.4 CONTROLLING THE OPERATION OF THE SHIP AND CARE FOR PERSONS ON BOARD, at the operational and the management levels. The requirements for this functional area are nearly identical in Chapters II and III; but medical care is not included in the management level in Chapter III (chief engineer).

Chapter IV contains standards of competence for the following function: RADIOCOMMUNICATIONS at the operational level (e.g., radio operator)

"Appropriate certificate" means a certificate issued and endorsed in accordance with the provisions of the Annex and entitling the holder to serve the capacity and perform the function(s) involved at the level of responsibility stated on the certificate. Use of this term ensures that an individual will not be considered to be properly certificated if the document he or she holds has not been issued and endorsed in accordance with the requirements of the STCW Convention. This can have practical importance in a port control situation where the port State has reason to doubt that the flag State is issuing and endorsing certificates in accordance with the Convention.

"STCW Code" means the Seafarers’ Training, Certification and Watchkeeping (STCW) Code as specially adopted by the 1995Conference, and as it may be amended. This definition allows the STCW Code -- in particular, Part A of the Code -- to be referred to in the regulations in the Annex.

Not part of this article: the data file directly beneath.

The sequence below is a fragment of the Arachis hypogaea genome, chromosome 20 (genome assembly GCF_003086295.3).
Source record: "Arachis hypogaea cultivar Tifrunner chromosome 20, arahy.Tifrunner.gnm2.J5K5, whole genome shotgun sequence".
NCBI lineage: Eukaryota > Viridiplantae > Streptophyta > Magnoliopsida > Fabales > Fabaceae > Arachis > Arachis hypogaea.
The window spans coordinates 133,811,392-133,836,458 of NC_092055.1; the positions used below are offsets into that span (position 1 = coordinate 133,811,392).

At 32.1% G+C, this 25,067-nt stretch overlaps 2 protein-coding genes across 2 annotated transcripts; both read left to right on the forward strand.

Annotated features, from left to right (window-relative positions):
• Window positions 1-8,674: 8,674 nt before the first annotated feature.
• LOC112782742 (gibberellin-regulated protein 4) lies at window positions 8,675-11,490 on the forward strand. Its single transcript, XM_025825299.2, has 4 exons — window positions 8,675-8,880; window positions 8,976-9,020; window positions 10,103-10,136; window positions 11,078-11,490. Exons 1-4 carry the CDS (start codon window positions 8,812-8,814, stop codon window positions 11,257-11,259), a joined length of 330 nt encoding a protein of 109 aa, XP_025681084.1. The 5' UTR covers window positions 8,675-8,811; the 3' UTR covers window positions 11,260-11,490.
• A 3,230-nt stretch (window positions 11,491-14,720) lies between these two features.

A clarification in regulation I/1 establishes the formal link between the regulations in the Annex and the STCW Code. Any reference to a requirement in a regulation is understood to constitute -a reference to the corresponding section of Part A of the STCW Code. Part B of the Code, though not mandatory, "should be taken into account" in applying the regulations.

Regulation I/1 also provides that Part A of the Code can only be amended by following the procedures in Article XII of the Convention which apply to the Annex. This process takes a year or more. Part B, on the other hand, can be adopted by the Maritime Safety Committee of the IMO, without following the formalities of the Article XII procedures.

Regulation I/2 - Certificates and Endorsements

Article VI of the STCW Convention requires certificates to be endorsed in the form prescribed in regulation I/2 of the Annex. This regulation provides formats for (a) separately endorsing a national certificate (i.e., "endorsement attesting the issue of a certificate"); (b) combining the national certificate with the national certificate ("certificate"); and (c) adding a flag State endorsement to an endorsement already issued to an individual by another Party to the STCW Convention (i.e., "endorsement attesting the recognition of a certificate").

The forms are set out in Section A-I/2 of the STCW Code. Each form must include certain basic information, such as (1) The country issuing the document and an official seal; (2) the STCW regulation under which the holder has been found to be qualified; (3) the capacity or capacities in which the holder is qualified to serve, using terminology identical to terms used for such capacities in the ship’s safe manning document; (4) the function which the holder is competent to perform at a particular level of responsibility (unless it is apparent from the STCW regulation already cited on the certificate); (5) any limitations which apply to the individual, such as size of vessel; (6) a unique certificate number; (7) date of issue; (8) date of expiry (which cannot be more than five years after date of issue); (9) signature of the holder of the certificate, along with a photo and date of birth; and (10) name and signature of an authorized official. Extensions of validity may also be indicated on the certificate. Variations in how this information is presented on a form are permitted, within certain restrictions.